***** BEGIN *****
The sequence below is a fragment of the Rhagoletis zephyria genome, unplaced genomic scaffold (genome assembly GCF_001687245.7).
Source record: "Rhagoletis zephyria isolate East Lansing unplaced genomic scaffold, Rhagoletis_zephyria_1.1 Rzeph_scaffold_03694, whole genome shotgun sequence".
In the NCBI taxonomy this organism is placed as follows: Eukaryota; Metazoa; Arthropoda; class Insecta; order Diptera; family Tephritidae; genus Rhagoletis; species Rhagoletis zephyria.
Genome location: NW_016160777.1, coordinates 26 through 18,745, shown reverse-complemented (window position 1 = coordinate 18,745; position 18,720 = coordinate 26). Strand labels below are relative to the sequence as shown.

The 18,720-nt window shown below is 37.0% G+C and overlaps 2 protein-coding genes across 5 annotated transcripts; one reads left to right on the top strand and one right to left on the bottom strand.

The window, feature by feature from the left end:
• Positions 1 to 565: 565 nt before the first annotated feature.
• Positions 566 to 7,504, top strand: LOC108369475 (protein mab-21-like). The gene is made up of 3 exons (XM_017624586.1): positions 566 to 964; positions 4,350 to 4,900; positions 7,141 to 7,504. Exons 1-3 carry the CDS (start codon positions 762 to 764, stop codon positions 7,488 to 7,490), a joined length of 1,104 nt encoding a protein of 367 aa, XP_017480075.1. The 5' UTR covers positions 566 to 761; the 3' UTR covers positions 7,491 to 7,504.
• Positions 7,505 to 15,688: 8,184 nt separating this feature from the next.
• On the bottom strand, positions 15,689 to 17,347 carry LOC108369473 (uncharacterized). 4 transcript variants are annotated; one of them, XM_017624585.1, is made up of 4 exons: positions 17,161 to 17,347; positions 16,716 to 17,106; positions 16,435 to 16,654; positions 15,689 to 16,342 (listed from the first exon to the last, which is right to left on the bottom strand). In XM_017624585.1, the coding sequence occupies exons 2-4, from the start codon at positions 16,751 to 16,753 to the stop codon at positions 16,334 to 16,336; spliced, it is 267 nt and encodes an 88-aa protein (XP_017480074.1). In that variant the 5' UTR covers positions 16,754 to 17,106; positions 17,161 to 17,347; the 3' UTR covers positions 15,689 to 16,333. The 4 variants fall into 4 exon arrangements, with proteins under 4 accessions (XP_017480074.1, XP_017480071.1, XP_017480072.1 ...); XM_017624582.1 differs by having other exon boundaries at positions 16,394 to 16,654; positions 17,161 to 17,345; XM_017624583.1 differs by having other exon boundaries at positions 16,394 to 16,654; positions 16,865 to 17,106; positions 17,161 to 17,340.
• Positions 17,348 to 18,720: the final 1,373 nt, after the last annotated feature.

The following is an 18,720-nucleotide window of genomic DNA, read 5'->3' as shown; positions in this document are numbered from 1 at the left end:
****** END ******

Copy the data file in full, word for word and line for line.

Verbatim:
The sequence below is a fragment of the Rhagoletis zephyria genome, unplaced genomic scaffold (genome assembly GCF_001687245.7).
Source record: "Rhagoletis zephyria isolate East Lansing unplaced genomic scaffold, Rhagoletis_zephyria_1.1 Rzeph_scaffold_03694, whole genome shotgun sequence".
In the NCBI taxonomy this organism is placed as follows: Eukaryota; Metazoa; Arthropoda; class Insecta; order Diptera; family Tephritidae; genus Rhagoletis; species Rhagoletis zephyria.
Genome location: NW_016160777.1, coordinates 26 through 18,745, shown reverse-complemented (window position 1 = coordinate 18,745; position 18,720 = coordinate 26). Strand labels below are relative to the sequence as shown.

The 18,720-nt window shown below is 37.0% G+C and overlaps 2 protein-coding genes across 5 annotated transcripts; one reads left to right on the top strand and one right to left on the bottom strand.

The window, feature by feature from the left end:
• Positions 1 to 565: 565 nt before the first annotated feature.
• Positions 566 to 7,504, top strand: LOC108369475 (protein mab-21-like). The gene is made up of 3 exons (XM_017624586.1): positions 566 to 964; positions 4,350 to 4,900; positions 7,141 to 7,504. Exons 1-3 carry the CDS (start codon positions 762 to 764, stop codon positions 7,488 to 7,490), a joined length of 1,104 nt encoding a protein of 367 aa, XP_017480075.1. The 5' UTR covers positions 566 to 761; the 3' UTR covers positions 7,491 to 7,504.
• Positions 7,505 to 15,688: 8,184 nt separating this feature from the next.
• On the bottom strand, positions 15,689 to 17,347 carry LOC108369473 (uncharacterized). 4 transcript variants are annotated; one of them, XM_017624585.1, is made up of 4 exons: positions 17,161 to 17,347; positions 16,716 to 17,106; positions 16,435 to 16,654; positions 15,689 to 16,342 (listed from the first exon to the last, which is right to left on the bottom strand). In XM_017624585.1, the coding sequence occupies exons 2-4, from the start codon at positions 16,751 to 16,753 to the stop codon at positions 16,334 to 16,336; spliced, it is 267 nt and encodes an 88-aa protein (XP_017480074.1). In that variant the 5' UTR covers positions 16,754 to 17,106; positions 17,161 to 17,347; the 3' UTR covers positions 15,689 to 16,333. The 4 variants fall into 4 exon arrangements, with proteins under 4 accessions (XP_017480074.1, XP_017480071.1, XP_017480072.1 ...); XM_017624582.1 differs by having other exon boundaries at positions 16,394 to 16,654; positions 17,161 to 17,345; XM_017624583.1 differs by having other exon boundaries at positions 16,394 to 16,654; positions 16,865 to 17,106; positions 17,161 to 17,340.
• Positions 17,348 to 18,720: the final 1,373 nt, after the last annotated feature.

The following is an 18,720-nucleotide window of genomic DNA, read 5'->3' as shown; positions in this document are numbered from 1 at the left end: